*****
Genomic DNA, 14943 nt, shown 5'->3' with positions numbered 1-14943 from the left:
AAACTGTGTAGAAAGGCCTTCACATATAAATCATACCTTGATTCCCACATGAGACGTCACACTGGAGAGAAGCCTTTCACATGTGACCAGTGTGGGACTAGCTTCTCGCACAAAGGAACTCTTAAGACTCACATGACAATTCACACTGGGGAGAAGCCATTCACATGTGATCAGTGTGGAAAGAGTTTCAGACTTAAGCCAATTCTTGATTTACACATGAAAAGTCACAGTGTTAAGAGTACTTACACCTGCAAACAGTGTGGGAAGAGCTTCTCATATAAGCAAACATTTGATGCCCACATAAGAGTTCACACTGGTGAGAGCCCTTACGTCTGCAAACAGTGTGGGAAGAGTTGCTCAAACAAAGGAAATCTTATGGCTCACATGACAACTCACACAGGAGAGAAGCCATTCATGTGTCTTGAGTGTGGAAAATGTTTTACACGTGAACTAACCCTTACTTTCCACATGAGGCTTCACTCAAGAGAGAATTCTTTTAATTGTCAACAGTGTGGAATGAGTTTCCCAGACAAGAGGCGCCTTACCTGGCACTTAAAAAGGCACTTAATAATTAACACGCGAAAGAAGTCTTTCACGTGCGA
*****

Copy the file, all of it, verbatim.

Genomic DNA, 14943 nt, shown 5'->3' with positions numbered 1-14943 from the left:
AAACTGTGTAGAAAGGCCTTCACATATAAATCATACCTTGATTCCCACATGAGACGTCACACTGGAGAGAAGCCTTTCACATGTGACCAGTGTGGGACTAGCTTCTCGCACAAAGGAACTCTTAAGACTCACATGACAATTCACACTGGGGAGAAGCCATTCACATGTGATCAGTGTGGAAAGAGTTTCAGACTTAAGCCAATTCTTGATTTACACATGAAAAGTCACAGTGTTAAGAGTACTTACACCTGCAAACAGTGTGGGAAGAGCTTCTCATATAAGCAAACATTTGATGCCCACATAAGAGTTCACACTGGTGAGAGCCCTTACGTCTGCAAACAGTGTGGGAAGAGTTGCTCAAACAAAGGAAATCTTATGGCTCACATGACAACTCACACAGGAGAGAAGCCATTCATGTGTCTTGAGTGTGGAAAATGTTTTACACGTGAACTAACCCTTACTTTCCACATGAGGCTTCACTCAAGAGAGAATTCTTTTAATTGTCAACAGTGTGGAATGAGTTTCCCAGACAAGAGGCGCCTTACCTGGCACTTAAAAAGGCACTTAATAATTAACACGCGAAAGAAGTCTTTCACGTGCGA